In its thirteenth annual survey of international construction costs conducted exclusively for ENR, the London-based international project and cost management firm reports that construction inflation increased on average 5.2% in 23 nations in Europe, Asia and the Middle East. This is up from a 3% rate reported for the same group of countries in 2003 and 2.3% in 2002. In the U.S., G&T’s survey shows construction costs in New York City climbing from 2.4% in 2004 to 12% this year. In Western Europe, construction inflation rose from 2.5 to 3.7% during the same period.

Contractors in Australia and New Zealand also struggled with rising material costs in 2004. G&T reports that construction costs in New Zealand jumped 14% this year, after averaging annual increases of less than 2% for the previous seven years. In Australia, construction inflation rose from 4% in 2003 to 7% this year, according to G&T.

Some of the largest cost increases surveyed were in Eastern Europe, where construction inflation nearly doubled to 6% in 2004. These figures exclude Romania, which is coming back into line with inflation rates in other European countries after suffering cost increases of 34% in 2002 and 40% in 2001. G&T estimates that construction inflation in Romania will drop to 9% this year.

"Bucharest is booming," says Doug Nobel in the local G&T office. Prices are edging up but remain as much as 40% lower than in Western Europe, he says. Local contractors manage with prices some 20% lower than foreign rivals. But the gap is narrowing "only in the sense that international companies are becoming more competitive," he adds.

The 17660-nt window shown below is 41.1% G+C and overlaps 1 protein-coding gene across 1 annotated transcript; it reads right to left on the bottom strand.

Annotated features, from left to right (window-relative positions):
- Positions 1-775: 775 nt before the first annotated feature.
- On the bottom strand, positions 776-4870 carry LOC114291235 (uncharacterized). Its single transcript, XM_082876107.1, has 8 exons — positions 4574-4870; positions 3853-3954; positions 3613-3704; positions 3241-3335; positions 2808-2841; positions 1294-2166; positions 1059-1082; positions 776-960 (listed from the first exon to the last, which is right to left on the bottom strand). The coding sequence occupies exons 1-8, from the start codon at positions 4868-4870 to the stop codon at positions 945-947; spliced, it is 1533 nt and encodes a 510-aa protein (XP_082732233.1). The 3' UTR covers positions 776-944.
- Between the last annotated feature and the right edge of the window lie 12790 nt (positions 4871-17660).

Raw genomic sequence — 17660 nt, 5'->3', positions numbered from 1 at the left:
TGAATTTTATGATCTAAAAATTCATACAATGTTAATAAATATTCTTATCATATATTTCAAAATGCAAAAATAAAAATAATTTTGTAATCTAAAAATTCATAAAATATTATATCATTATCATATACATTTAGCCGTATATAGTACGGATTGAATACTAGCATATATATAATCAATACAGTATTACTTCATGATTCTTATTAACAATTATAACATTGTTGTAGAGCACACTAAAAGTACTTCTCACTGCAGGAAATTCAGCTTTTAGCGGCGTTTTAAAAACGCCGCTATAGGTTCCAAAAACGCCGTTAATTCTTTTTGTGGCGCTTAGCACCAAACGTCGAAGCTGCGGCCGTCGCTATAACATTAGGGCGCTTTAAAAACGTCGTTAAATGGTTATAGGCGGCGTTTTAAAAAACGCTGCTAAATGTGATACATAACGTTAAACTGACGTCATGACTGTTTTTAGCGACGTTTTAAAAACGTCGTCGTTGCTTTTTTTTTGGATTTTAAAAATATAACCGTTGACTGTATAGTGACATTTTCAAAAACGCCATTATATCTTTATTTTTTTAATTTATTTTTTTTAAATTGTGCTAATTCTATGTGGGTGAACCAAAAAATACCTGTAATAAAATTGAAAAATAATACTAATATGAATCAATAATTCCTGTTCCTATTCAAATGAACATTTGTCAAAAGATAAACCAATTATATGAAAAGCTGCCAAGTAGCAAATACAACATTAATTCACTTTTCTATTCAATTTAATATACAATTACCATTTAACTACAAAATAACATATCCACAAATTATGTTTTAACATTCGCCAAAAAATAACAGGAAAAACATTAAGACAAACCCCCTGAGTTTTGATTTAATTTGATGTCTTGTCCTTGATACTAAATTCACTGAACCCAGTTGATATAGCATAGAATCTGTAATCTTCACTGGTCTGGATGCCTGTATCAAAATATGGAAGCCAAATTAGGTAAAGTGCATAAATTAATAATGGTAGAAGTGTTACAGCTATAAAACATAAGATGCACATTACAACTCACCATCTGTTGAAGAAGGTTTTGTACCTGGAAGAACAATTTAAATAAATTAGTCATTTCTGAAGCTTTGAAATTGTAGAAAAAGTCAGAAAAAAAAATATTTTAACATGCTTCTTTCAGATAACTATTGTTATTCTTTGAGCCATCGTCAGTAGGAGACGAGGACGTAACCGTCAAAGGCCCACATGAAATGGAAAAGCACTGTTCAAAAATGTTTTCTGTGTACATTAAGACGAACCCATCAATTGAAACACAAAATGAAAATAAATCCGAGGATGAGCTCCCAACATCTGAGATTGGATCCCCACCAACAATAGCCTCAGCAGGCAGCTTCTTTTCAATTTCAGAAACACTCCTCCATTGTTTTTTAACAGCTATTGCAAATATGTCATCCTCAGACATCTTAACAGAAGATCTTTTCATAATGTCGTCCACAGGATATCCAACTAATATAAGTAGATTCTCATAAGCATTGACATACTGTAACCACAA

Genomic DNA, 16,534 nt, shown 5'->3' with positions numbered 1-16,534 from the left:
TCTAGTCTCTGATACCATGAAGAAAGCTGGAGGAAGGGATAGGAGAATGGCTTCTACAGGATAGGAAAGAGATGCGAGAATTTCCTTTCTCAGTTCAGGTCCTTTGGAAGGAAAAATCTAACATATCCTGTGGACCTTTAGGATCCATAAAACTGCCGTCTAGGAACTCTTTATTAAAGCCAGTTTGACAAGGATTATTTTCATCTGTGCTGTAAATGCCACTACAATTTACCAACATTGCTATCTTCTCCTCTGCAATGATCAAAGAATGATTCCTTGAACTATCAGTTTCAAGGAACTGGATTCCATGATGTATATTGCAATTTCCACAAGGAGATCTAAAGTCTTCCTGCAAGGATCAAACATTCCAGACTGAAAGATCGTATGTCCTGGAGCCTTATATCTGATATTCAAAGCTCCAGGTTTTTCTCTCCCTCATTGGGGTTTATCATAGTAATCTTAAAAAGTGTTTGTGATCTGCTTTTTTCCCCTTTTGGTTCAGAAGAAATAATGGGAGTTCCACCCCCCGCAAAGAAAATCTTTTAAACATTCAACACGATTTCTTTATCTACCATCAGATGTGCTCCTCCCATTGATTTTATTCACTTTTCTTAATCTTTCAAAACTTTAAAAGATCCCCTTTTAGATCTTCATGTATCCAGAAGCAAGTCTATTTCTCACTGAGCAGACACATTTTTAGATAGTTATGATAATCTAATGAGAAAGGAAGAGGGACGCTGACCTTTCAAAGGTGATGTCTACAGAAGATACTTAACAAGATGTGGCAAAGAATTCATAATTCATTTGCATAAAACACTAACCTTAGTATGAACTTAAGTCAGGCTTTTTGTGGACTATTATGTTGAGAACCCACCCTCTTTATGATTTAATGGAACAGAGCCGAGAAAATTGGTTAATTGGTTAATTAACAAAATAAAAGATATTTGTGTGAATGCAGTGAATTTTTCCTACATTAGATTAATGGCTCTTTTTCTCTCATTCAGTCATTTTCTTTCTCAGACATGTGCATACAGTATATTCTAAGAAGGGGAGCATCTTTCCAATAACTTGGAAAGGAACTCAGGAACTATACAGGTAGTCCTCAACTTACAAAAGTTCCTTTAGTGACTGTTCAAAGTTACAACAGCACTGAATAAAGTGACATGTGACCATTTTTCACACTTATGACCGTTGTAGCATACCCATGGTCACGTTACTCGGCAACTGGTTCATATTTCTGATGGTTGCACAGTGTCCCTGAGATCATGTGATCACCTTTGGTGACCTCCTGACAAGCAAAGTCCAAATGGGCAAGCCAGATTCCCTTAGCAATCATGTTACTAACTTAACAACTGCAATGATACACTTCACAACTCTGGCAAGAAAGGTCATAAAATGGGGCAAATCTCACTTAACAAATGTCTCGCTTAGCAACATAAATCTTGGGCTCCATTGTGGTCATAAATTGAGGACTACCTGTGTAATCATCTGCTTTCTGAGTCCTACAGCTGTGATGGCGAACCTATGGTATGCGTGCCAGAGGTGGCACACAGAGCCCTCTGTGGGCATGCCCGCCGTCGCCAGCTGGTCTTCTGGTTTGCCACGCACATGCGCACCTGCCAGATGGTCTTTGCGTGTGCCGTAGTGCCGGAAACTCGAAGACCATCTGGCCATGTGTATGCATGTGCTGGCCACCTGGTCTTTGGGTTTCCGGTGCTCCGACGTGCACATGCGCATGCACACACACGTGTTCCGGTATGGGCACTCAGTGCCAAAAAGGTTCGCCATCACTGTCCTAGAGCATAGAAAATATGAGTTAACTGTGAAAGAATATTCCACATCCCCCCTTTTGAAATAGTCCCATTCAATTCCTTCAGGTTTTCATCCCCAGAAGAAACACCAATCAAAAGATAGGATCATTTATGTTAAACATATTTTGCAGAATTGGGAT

Summary - New ‘Rules’ Favor Inflation
Forecast - Escalation Slows But Costs will Remain High
Steel - Demolition Firms Trim Bids to Get at the Valuable Scrap
Equipment- Prices Make Largest Gains in Over a Decade
Compensation - Design Firms Put Lid on Pay, Bonuses
International Residential and Retail Building Costs
International Commercial and Industrial Building Costs

In South America, Argentina is back in the grips of double-digit inflation after seeing minimal cost increases between 1997 and 2001. This year, G&T expects construction costs in Argentina to increase 25%, following annual gains of 20% in 2003 and 68% in 2002.

Overall, G&T expects the international inflation rate for construction to begin to ease next year. The 17 countries providing forecasts for 2005 predict building costs will increase 5% next year. The same group of countries reported a 7% increase in 2004.

Struggling with Steel

Higher steel prices had less of an impact on contractors in Europe than in the U.S. because concrete is the material of choice for much of the region, and the share of steelwork in a project’s cost is still small, report a number of sources. But contractors in Europe still had to cope with the global phenomenon of higher prices.

"All the companies are struggling to get raw materials to make steel," says Roberto Tallota, with E.C. Harris in Milan. Estimating the cost hike this year at 50%, "the...

fter years of hype, the reality of the huge Chinese economy could not be denied in 2004. For perhaps the first time, China became the main driver of international construction cost trends, replacing a role previously played by the U.S. and Western Europe. China’s economic engine helped reverse years of deflation for construction costs in neighboring Asian markets and its voracious appetite for raw materials sparked worldwide inflation for a broad range of construction materials. The U.S. market, where construction costs rose at a double-digit pace, was the hardest hit but inflation also posted large gains in many other countries, according to a survey by Gardiner & Theobald Inc.